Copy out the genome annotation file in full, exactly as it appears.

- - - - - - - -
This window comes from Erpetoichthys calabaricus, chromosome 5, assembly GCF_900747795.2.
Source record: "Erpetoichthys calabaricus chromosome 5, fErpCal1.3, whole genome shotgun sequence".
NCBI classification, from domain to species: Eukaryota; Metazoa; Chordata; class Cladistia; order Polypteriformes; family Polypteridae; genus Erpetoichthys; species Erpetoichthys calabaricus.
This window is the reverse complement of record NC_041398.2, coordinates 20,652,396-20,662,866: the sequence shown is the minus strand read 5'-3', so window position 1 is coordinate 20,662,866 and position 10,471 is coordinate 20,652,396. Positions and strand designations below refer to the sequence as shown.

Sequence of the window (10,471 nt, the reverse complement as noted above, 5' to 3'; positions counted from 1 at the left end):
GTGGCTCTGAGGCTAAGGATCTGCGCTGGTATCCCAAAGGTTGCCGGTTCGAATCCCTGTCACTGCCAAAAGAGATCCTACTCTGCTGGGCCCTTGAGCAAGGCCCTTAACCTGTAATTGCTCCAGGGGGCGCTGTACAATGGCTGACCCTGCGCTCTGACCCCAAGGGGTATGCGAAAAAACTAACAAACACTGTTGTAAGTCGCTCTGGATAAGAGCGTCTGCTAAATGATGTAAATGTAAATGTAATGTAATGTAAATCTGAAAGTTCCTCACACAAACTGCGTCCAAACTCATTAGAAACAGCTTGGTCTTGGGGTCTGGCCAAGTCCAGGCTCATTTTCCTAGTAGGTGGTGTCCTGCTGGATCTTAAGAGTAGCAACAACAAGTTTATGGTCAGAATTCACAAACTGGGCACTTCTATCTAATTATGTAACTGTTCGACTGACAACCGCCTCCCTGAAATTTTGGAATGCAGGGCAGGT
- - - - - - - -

This window comes from Erpetoichthys calabaricus, chromosome 5, assembly GCF_900747795.2.
Source record: "Erpetoichthys calabaricus chromosome 5, fErpCal1.3, whole genome shotgun sequence".
NCBI classification, from domain to species: Eukaryota; Metazoa; Chordata; class Cladistia; order Polypteriformes; family Polypteridae; genus Erpetoichthys; species Erpetoichthys calabaricus.
This window is the reverse complement of record NC_041398.2, coordinates 20,652,396-20,662,866: the sequence shown is the minus strand read 5'-3', so window position 1 is coordinate 20,662,866 and position 10,471 is coordinate 20,652,396. Positions and strand designations below refer to the sequence as shown.

Sequence of the window (10,471 nt, the reverse complement as noted above, 5' to 3'; positions counted from 1 at the left end):
GTGGCTCTGAGGCTAAGGATCTGCGCTGGTATCCCAAAGGTTGCCGGTTCGAATCCCTGTCACTGCCAAAAGAGATCCTACTCTGCTGGGCCCTTGAGCAAGGCCCTTAACCTGTAATTGCTCCAGGGGGCGCTGTACAATGGCTGACCCTGCGCTCTGACCCCAAGGGGTATGCGAAAAAACTAACAAACACTGTTGTAAGTCGCTCTGGATAAGAGCGTCTGCTAAATGATGTAAATGTAAATGTAATGTAATGTAAATCTGAAAGTTCCTCACACAAACTGCGTCCAAACTCATTAGAAACAGCTTGGTCTTGGGGTCTGGCCAAGTCCAGGCTCATTTTCCTAGTAGGTGGTGTCCTGCTGGATCTTAAGAGTAGCAACAACAAGTTTATGGTCAGAATTCACAAACTGGGCACTTCTATCTAATTATGTAACTGTTCGACTGACAACCGCCTCCCTGAAATTTTGGAATGCAGGGCAGGT